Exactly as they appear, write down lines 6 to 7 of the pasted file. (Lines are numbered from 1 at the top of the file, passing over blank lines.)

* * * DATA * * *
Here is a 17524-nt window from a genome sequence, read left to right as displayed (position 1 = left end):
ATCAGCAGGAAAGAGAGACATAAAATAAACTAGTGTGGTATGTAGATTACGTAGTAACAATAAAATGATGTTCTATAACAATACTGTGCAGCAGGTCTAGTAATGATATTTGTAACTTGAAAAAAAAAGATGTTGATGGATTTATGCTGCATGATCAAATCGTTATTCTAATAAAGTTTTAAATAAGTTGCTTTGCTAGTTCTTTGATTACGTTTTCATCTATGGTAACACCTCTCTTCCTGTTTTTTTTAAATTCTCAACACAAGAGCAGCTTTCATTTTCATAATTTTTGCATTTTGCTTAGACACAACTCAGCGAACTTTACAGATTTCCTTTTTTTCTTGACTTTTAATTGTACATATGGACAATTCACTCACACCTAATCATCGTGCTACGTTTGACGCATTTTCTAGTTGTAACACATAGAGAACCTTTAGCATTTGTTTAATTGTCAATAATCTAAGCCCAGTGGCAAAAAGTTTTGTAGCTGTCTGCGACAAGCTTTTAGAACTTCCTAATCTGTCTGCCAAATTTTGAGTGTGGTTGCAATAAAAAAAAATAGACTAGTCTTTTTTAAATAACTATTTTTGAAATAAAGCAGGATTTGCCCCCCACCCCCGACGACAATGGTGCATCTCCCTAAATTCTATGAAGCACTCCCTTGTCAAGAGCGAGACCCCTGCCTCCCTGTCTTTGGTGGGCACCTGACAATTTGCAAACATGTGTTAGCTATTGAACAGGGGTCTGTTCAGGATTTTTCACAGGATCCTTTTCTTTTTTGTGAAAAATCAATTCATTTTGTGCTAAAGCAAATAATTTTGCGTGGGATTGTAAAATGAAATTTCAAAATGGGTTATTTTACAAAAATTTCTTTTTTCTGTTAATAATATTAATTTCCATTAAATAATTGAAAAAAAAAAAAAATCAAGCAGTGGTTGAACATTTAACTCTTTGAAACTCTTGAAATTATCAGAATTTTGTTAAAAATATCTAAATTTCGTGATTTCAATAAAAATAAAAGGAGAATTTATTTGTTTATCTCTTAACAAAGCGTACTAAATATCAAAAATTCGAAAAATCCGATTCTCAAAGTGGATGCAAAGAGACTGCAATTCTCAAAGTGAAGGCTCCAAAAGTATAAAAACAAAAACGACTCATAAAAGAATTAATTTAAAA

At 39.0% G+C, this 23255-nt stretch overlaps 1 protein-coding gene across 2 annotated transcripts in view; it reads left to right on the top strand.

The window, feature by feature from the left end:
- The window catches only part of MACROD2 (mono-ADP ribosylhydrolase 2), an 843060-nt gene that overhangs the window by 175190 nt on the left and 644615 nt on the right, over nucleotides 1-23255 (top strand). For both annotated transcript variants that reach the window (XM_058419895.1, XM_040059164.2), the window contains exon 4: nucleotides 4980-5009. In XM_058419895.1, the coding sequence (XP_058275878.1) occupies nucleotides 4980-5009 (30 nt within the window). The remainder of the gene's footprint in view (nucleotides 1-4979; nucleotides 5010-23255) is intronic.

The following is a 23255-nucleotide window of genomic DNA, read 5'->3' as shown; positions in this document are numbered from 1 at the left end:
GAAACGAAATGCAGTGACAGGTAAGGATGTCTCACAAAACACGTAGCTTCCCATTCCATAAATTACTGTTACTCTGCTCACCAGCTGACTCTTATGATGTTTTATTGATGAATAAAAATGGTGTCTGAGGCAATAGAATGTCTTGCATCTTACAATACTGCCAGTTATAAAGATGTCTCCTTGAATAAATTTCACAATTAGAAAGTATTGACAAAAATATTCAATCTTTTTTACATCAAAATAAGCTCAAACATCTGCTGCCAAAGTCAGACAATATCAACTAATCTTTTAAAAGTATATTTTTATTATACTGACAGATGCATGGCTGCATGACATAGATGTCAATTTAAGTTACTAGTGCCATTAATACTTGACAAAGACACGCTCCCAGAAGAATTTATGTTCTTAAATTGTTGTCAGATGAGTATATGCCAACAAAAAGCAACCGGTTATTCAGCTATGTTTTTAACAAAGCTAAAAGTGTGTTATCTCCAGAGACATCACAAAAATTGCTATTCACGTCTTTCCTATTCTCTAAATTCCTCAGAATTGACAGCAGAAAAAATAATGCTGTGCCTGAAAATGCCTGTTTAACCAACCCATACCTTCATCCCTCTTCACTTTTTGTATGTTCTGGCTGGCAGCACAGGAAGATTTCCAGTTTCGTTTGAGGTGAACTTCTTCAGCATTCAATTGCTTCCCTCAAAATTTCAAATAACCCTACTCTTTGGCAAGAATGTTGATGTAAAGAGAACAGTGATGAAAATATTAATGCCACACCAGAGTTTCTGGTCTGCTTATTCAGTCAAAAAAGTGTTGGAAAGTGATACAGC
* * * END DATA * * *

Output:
The following is a 23255-nucleotide window of genomic DNA, read 5'->3' as shown; positions in this document are numbered from 1 at the left end:
GAAACGAAATGCAGTGACAGGTAAGGATGTCTCACAAAACACGTAGCTTCCCATTCCATAAATTACTGTTACTCTGCTCACCAGCTGACTCTTATGATGTTTTATTGATGAATAAAAATGGTGTCTGAGGCAATAGAATGTCTTGCATCTTACAATACTGCCAGTTATAAAGATGTCTCCTTGAATAAATTTCACAATTAGAAAGTATTGACAAAAATATTCAATCTTTTTTACATCAAAATAAGCTCAAACATCTGCTGCCAAAGTCAGACAATATCAACTAATCTTTTAAAAGTATATTTTTATTATACTGACAGATGCATGGCTGCATGACATAGATGTCAATTTAAGTTACTAGTGCCATTAATACTTGACAAAGACACGCTCCCAGAAGAATTTATGTTCTTAAATTGTTGTCAGATGAGTATATGCCAACAAAAAGCAACCGGTTATTCAGCTATGTTTTTAACAAAGCTAAAAGTGTGTTATCTCCAGAGACATCACAAAAATTGCTATTCACGTCTTTCCTATTCTCTAAATTCCTCAGAATTGACAGCAGAAAAAATAATGCTGTGCCTGAAAATGCCTGTTTAACCAACCCATACCTTCATCCCTCTTCACTTTTTGTATGTTCTGGCTGGCAGCACAGGAAGATTTCCAGTTTCGTTTGAGGTGAACTTCTTCAGCATTCAATTGCTTCCCTCAAAATTTCAAATAACCCTACTCTTTGGCAAGAATGTTGATGTAAAGAGAACAGTGATGAAAATATTAATGCCACACCAGAGTTTCTGGTCTGCTTATTCAGTCAAAAAAGTGTTGGAAAGTGATACAGC